How to close ports using Windows Firewall for Windows Vista/7

If you’re reading this, then you’ve probably just finished the port scan from tools.spirinet.com and have open ports you want to close. Closing ports on your system is relatively easy, and I’ll be walking you through the steps you need to take in order to close them. You will need to make sure that you have administrator privileges before you attempt to do this. If you are not comfortable working with firewalls or are unsure of what it is you’re exactly doing, feel free to give us a call or send us a message.

I’m going to assume you’re running Windows and have Windows Firewall turned on. First, open Windows Firewall. Depending on your operating system, the location to open it at can vary. Generally, it can be accessed through the Control Panel by double clicking on “Windows Firewall”.

After you have Windows Firewall open, click on “Inbound Rules” on the left hand side. Now, right click on “Inbound Rules” again and choose “New Rule”. It will ask you what type of rule you would like to create. In this case, you will want to select “Port”. Clicking next brings up more options for you to choose from. It asks you if the rule applies to TCP or UDP, and you want to make sure you select TCP. Below, make sure you have “Specific local ports” selected and enter in the open ports that you want closed into the textbox.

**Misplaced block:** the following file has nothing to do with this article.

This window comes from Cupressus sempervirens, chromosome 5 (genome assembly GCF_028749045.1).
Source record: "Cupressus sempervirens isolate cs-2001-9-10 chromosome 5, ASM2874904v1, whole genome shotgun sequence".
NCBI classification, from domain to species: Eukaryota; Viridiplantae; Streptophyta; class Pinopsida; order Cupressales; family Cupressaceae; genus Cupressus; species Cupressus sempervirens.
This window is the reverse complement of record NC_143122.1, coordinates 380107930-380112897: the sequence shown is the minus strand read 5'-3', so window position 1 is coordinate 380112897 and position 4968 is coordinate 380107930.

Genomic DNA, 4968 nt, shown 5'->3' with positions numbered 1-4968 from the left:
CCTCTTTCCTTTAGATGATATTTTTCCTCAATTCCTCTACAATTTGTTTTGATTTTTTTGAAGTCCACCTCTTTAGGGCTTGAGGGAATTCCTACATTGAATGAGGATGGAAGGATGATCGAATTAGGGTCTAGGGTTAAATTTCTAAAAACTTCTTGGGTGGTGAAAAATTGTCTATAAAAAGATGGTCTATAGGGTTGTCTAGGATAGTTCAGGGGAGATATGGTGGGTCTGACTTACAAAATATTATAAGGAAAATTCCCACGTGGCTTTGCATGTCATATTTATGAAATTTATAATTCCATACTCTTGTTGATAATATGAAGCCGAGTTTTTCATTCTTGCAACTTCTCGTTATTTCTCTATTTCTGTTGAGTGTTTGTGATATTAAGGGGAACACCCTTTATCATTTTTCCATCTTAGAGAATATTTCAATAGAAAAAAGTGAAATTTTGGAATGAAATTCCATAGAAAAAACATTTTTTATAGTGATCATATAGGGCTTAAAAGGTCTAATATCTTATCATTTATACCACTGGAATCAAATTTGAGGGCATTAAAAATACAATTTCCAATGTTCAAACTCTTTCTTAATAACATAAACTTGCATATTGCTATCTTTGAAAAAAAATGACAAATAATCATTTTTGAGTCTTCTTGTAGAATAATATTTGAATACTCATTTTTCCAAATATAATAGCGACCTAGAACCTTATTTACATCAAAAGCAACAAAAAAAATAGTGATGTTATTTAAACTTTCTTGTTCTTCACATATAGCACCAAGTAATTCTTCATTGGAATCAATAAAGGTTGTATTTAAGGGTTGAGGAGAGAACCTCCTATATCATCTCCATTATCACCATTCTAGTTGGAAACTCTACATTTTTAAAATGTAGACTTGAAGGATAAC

The next screen presents you with the actual option of blocking the connection or not. If you want the port closed, you will want to select “Block the connection”. If you are on Windows Vista or Windows 7, you will be asked if the rule should apply to Private, Public, or Domain networks. If you’re closing a port, you generally want it closed everywhere, so make sure all types of networks are checked.

The last step will ask you to give the rule a name and description. You may name it whatever you like. Most people tend to name a rule they’re creating something that’s memorable to them, like “Block port 445”. The description is entirely optional and is only to help you remember what this rule does if you come back to edit it in the future and have forgotten why you have created the rule.

That’s it! You’ve just successfully closed a port on your machine. The only other thing you need to make sure of is that Windows Firewall is on and running.

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